Although organic acids have been used in non-woven webs to catalyze the cross-linking of the binders present in the non-woven webs, the art has failed to recognize that these chemicals can be selected not only to act as a binder catalyst, but also to possess antimicrobial properties. For example, U.S. Pat. No. 3,922,462 to Katz uses oxalic, dichloroacetic, and paratoluenesulfonic acids to catalyze a binder in a web. These acids, however, are toxic upon ingestion or inhalation, as well as being a skin irritant. Hence, when these acids leach from the web, instead of providing a beneficial effect, they pose significant health and safety hazards.

Thus, these wiper products require an antimicrobial agent, in addition to the catalyst and binder, to impart antimicrobial properties to the web. The need for a separate antimicrobial agent adds time and cost to the process of making the product. For example, when an antimicrobial agent is presently added to the non-woven web in an off-line process after the non-woven web product has been formed, the cost of producing the wet wiper product is increased.

In sum, present wet wiper products that exhibit anti-microbial activity are less than satisfactory. Often, the webs contain binder catalysts that are toxic and leave an irritating residue on the user's skin. If these undesirable properties are avoided by removing the catalyst after the binder cure but before the web is used, time and cost are added to the process of making the web.

SUMMARY OF THE INVENTION

The inventor of the present invention has developed an anti-microbially active, non-woven web that overcomes the significant and inherent disadvantages present in previous non-woven webs that attempt to exhibit antimicrobial properties. Unlike previous webs, the non-woven web of the present invention does not contain a toxic and irritating binder catalyst that poses health and safety hazards during the use of the web. Additionally, by using the binder catalyst to impart the antimicrobial properties to the web, the present invention eliminates the need for a separate antimicrobial agent to be added to the non-woven web.

The present invention achieves these various advantages by providing a method for making an antimicrobially active, non-woven web. The method comprises the steps of: (a) forming an unbonded cellulosic fiber web; (b) applying throughout the unbonded cellulosic fiber web an uncured polymeric binder; (c) applying a leachable catalyst to the web to catalyze the cross-linking of the binder during curing, the leachable catalyst being antimicrobial; and (d) curing the binder to cross-link the binder and bind the cellulosic fibers together to form an antimicrobially active, non-woven web. Preferably, the leachable catalyst is an organic acid selected from the group consisting of malic acid, citric acid, ethylenediaminetetraacetic acid, and sorbic acid. Other chemicals either with or witout acid functionality and having both catalytic and antimicrobial properties will be readily recognizable to those skilled in the art.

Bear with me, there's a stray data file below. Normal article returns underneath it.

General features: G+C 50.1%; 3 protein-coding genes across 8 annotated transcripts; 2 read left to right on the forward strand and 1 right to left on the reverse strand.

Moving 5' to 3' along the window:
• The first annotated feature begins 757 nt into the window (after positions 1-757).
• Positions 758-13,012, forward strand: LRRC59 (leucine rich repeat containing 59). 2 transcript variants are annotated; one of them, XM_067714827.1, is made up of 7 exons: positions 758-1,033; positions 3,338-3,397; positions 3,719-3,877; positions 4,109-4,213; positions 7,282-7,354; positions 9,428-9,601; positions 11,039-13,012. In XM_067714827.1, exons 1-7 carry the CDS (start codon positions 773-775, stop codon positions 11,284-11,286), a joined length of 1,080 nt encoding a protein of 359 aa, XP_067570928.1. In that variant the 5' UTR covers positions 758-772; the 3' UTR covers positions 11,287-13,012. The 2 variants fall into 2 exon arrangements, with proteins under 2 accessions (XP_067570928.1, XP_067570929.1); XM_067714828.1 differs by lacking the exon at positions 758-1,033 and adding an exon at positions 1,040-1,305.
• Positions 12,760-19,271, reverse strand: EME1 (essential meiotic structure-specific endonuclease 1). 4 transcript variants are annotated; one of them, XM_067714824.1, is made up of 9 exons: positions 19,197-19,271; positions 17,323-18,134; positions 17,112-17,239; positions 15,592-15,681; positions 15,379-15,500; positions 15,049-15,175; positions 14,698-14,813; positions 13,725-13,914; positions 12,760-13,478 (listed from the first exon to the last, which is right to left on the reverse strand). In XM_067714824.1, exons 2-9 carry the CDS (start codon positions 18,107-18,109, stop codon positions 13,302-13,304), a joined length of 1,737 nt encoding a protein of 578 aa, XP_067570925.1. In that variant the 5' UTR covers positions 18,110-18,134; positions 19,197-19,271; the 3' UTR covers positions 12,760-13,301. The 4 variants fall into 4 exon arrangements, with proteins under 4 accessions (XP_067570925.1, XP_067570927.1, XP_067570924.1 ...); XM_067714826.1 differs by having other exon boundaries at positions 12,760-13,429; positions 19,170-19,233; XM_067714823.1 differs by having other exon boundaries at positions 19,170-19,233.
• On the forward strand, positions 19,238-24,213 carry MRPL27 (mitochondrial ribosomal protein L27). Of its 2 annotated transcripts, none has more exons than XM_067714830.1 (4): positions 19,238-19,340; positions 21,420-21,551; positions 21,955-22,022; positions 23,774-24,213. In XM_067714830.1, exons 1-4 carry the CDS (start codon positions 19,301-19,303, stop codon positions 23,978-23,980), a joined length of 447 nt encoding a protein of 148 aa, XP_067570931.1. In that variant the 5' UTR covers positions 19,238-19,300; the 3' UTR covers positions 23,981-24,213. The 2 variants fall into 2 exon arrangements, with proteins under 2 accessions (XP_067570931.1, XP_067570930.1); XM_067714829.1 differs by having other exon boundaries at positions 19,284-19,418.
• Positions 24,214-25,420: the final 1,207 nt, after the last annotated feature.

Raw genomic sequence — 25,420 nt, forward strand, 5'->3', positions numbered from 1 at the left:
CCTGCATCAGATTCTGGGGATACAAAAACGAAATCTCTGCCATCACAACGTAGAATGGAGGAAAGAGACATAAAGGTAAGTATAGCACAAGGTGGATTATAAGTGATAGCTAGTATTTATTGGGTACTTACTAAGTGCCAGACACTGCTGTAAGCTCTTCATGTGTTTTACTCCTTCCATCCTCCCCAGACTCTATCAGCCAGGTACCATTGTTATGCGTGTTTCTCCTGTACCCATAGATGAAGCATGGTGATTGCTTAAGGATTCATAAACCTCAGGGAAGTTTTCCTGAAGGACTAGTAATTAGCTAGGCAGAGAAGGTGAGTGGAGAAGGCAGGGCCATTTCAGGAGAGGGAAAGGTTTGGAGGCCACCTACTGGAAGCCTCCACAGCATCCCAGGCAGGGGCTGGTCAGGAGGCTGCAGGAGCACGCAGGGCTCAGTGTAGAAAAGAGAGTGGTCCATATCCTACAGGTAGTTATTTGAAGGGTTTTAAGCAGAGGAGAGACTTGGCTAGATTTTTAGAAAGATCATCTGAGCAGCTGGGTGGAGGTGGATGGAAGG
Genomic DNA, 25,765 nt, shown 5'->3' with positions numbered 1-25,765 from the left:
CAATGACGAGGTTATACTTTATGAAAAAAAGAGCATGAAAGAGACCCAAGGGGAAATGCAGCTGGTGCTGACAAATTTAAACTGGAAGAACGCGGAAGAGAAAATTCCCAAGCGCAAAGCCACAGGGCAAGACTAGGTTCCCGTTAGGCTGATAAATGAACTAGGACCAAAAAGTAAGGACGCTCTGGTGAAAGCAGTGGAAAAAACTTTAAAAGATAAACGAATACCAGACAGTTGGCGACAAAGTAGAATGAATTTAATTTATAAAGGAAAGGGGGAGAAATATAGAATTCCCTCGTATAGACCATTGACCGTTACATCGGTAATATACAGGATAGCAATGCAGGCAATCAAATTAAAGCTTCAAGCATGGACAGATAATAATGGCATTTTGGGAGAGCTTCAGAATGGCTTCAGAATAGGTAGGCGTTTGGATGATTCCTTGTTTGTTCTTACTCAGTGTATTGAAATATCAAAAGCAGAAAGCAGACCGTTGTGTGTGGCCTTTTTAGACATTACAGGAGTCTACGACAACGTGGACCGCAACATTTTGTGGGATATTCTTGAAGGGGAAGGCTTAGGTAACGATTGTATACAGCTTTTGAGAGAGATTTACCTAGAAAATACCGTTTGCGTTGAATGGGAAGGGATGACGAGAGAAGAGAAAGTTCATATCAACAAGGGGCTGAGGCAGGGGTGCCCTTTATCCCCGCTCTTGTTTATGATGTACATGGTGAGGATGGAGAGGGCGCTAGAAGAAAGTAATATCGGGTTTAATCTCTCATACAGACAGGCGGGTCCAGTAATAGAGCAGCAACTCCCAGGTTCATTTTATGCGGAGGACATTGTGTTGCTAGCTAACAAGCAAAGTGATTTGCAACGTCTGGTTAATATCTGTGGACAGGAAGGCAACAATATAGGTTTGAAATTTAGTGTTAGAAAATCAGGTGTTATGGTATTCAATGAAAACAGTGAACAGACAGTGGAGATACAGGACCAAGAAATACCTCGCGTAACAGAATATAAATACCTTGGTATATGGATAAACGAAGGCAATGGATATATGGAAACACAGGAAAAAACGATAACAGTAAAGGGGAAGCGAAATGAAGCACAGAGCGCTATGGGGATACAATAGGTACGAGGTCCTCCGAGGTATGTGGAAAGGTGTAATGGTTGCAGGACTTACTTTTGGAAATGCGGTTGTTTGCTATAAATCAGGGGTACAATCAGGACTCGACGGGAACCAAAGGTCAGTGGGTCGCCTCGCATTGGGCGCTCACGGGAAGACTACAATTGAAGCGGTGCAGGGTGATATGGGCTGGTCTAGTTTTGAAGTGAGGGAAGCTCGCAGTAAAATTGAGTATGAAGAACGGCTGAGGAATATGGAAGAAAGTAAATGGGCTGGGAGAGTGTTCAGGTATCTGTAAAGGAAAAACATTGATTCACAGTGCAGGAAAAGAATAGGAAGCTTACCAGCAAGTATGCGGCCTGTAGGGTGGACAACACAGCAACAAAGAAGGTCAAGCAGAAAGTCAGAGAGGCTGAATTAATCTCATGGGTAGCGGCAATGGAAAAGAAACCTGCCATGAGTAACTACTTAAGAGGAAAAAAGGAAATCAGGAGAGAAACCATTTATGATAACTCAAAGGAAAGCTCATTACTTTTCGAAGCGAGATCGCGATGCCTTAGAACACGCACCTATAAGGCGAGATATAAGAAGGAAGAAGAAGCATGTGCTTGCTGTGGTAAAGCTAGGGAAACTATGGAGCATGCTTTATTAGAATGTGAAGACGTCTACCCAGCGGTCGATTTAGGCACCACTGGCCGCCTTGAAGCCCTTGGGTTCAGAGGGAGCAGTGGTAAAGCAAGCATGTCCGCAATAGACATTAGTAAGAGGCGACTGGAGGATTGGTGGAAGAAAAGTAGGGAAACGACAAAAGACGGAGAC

The antimicrobially active, non-woven web formed by the present invention comprises: (a) bonded cellulosic fibers; (b) a cured polymeric binder substantially uniformly distributed on the fibers, the binder being present in an amount effective to bind the cellulosic fibers; and (c) a leachable catalyst substantially uinformly ditributed on the fibers, the leachable catalyst being antimicrobial and present in an amount effective to catalyze the cross-linking of the binder.

These non-woven webs can be usd to form an antimicrobially active, wet wiper that comprises: (a) an antimicrobially active, non-woven web as defined above, and (b) a liquid in which the web is maintained in a wet condition until use.

The present invention ovecomes the numerous inherent disadvantages commonly associated with previous antimicrobially active non-woven webs and obtains the various advantages of the invention. Because the selected leachable catalyst provides the antimicrobial properties to the web, as well as catalyzing the cross-linking of the polymeric binder, there is no longer a requirement of using separate binder catalysts and antimicrobial agents in the web. By no longer requiring the presence of toxic and irritating binder catalysts, the non-woven web product of the present invention avoids leaving a toxic and irritating residue on the user's skin. Consequently, the present invention significantly advances over the state of the art and provides a non-woven web that exhibits not only the desired antimicrobial properties, but also is easier to form because the leachable catalyst serves as both a binder catalyst and an antimicrobial agent.

The foregoing and other features and advantages of the present invention will be made more apparent from the following description of the preferred embodiments.

DESCRIPTION OF THE PREFERRED EMBODIMENTS

The method of the present invention produces an antimicrobially active, non-woven web. Initially, the present method forms an unbonded cellulosic fiber web. An uncured polymeric binder is then applied throughout the unbonded cellulosic fiber web. A leachable catalyst is applied with the binder to catalyze the cross-linking of the binder during curing. The leachable catalyst possesses antimicrobial properties. After application of the uncured binder and the leachable catalyst, the binder material is cured to cross-link the binder and bind the cellulosic fibers together to form an antimicrobially active, non-woven web.